People who live close to fracking sites are exposed to a variety of air pollutants including volatile organic compounds (VOCs) such as benzene, xylene and toluene. These chemicals can cause a wide range of health problems— from eye irritation and headaches to asthma and cancer.
A 2014 Colorado study linked prenatal exposure to fracking chemicals in the air, specifically toluene, xylenes, and benzene, to higher rates of birth defects. Researchers found that the risk of giving birth to infants with congenital heart or neural tube defects increases with proximity to natural gas extraction sites. In fact, children of mothers living within 10 miles of gas wells were 30 percent more likely to be born with congenital heart disease and twice as likely to have a neural tube defect. A large number of people may be at risk of such effects: As of 2013, more than 15 million people in the U.S. lived within one mile of a natural gas well drilled since 2000, and in some areas, such as Johnson County, Texas, 99.5 percent of residents lived within one mile.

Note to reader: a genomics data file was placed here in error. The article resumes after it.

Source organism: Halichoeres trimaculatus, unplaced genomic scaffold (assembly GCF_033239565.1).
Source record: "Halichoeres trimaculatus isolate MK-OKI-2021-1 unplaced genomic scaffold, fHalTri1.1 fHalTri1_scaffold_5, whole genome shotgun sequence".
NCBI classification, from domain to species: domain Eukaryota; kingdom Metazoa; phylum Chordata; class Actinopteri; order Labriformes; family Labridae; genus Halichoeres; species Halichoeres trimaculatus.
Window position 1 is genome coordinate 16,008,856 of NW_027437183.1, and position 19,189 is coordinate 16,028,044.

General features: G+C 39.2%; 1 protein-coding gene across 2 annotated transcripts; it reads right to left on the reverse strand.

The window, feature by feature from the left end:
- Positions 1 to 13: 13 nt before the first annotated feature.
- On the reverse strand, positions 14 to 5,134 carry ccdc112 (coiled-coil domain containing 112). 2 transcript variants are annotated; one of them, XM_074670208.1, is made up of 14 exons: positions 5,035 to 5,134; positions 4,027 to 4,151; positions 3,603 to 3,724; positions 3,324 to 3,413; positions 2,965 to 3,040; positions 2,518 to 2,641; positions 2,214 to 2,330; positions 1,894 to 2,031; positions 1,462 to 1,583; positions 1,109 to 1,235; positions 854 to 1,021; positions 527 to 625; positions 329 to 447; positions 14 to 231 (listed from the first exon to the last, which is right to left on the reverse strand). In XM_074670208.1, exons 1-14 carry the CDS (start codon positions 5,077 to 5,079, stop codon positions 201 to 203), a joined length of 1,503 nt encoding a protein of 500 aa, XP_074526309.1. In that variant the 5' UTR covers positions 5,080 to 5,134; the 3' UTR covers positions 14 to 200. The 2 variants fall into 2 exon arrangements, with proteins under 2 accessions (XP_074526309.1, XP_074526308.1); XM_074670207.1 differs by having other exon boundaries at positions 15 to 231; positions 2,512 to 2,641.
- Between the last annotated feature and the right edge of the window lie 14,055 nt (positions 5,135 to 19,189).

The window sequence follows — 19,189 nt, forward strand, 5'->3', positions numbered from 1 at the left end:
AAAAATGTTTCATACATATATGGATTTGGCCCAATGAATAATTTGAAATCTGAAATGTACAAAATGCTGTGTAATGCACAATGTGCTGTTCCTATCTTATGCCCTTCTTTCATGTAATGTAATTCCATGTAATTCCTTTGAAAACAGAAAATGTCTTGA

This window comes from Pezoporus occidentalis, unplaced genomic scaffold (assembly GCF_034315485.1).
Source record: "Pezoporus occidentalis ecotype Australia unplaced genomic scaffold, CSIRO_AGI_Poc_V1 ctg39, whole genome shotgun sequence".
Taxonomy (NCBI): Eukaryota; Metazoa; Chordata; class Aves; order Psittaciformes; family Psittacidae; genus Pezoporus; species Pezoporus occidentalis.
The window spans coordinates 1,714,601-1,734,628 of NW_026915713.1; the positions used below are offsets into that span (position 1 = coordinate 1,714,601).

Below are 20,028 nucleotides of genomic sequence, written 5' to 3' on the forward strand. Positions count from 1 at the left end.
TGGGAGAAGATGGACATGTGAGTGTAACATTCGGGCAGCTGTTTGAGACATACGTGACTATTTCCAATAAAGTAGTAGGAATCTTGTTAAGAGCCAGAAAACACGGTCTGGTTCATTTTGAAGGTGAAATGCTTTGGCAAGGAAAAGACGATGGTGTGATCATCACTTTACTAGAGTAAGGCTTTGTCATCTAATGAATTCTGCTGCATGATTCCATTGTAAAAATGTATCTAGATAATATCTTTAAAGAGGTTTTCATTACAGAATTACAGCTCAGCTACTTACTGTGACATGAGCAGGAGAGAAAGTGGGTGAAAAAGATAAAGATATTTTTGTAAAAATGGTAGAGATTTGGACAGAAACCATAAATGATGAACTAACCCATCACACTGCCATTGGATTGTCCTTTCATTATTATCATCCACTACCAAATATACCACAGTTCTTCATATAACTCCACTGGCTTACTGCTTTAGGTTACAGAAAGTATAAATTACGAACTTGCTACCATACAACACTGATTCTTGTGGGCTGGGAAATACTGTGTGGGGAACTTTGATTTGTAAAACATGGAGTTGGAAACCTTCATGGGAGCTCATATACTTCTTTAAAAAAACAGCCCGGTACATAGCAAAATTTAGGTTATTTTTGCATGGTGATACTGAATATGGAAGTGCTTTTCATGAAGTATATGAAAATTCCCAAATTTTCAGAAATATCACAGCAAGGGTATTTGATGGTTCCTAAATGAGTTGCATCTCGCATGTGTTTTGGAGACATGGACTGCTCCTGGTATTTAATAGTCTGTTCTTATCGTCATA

Researchers estimated that the lifetime cancer risk is over 30 percent higher for people living within one tenth of a mile of a natural gas extraction site than for those who resided more than a mile away.